Meanwhile, all the money that the Federal Reserve is pumping into the economy is flowing to everywhere except the housing sector: overseas (creating inflation with all of our trading partners), commodities, and into stocks. While we have seen some business improvement in the U.S., does anyone really think it’s sustainable? Parts of it, maybe, such as the tech sector (see Apple, Google, and Intel). However, the unemployment rate remaining above 8%, with most of the drop due to people falling off of unemployment (after their benefits ran out), and not because of any real economic growth, shows we never really fixed the hole in the raft.

What about the inflation we have seen so far? When you pour money into an economy, inflation is bound to happen. But when you stop the money flow, the economy will return to whatever state it wants to. With the deflating housing market, that means we will be back in a state of deflation.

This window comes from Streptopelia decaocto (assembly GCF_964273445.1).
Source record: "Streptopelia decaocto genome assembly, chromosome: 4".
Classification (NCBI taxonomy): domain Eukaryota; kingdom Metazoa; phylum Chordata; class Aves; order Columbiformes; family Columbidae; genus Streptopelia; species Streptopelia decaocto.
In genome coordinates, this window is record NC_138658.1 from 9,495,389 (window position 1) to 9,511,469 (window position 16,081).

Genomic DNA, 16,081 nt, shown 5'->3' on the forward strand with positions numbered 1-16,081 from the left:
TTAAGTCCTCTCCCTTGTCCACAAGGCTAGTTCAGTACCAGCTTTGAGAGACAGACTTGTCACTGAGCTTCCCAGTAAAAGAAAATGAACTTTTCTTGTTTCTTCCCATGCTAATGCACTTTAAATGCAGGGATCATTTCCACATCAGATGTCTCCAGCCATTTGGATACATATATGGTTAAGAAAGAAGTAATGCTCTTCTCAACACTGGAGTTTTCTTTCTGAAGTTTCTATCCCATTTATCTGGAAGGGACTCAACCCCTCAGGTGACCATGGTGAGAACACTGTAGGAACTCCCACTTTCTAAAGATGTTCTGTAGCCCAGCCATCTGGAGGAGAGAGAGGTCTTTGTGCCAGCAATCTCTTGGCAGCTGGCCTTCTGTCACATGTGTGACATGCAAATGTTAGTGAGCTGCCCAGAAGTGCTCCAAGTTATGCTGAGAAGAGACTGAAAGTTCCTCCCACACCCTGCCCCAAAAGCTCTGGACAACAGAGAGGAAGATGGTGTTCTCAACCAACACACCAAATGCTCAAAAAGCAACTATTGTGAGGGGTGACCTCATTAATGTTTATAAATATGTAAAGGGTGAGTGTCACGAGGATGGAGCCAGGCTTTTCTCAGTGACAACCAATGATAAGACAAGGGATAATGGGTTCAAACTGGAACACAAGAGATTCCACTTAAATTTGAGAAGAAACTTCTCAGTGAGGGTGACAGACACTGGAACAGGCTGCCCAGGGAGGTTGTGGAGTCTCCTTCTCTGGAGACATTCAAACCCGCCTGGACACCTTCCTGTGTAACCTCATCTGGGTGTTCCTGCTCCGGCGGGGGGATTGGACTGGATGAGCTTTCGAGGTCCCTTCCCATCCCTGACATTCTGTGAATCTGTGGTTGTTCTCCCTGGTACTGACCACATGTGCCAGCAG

In other words, until the end of QE2, we will continue to experience inflation. At the end of QE2, our economy will immediately begin to deflate, as the extra liquidity being blown into our economic raft comes to an end, and begins to flow out the hole.

What does this mean to investors?

Until the end of QE2, commodities are safe plays. Even as we hear about the gold and silver bubbles (which they are, by the way), they will continue to rise. Oil and other commodities will continue to rise, as too many dollars continue to chase too few goods (the definition of inflation). After QE2, we will see the precious metals crash, followed shortly thereafter by a slow leak in other commodities. Oil will drop, but I would be surprised to see it drop below $90/barrel. If oil does go below $90, look out below! We have a severe economic crisis happening then. Watch oil to determine how bad it really is.

Ironically, one side effect heading into the end of QE2 will be a return of the bond markets. Part of that will be the usual “sell in May” response by professional investors, putting their funds somewhere safe for the summer. Part of it will also be people looking to get into a “safe” investment prior to the end of QE2. While we all know the bond markets should crash, too much “common knowledge” on Wall Street calls for a move into bonds during “risk-off” periods (when they don’t know what to expect). After QE2 ends, the bond markets might even surge if things get really ugly.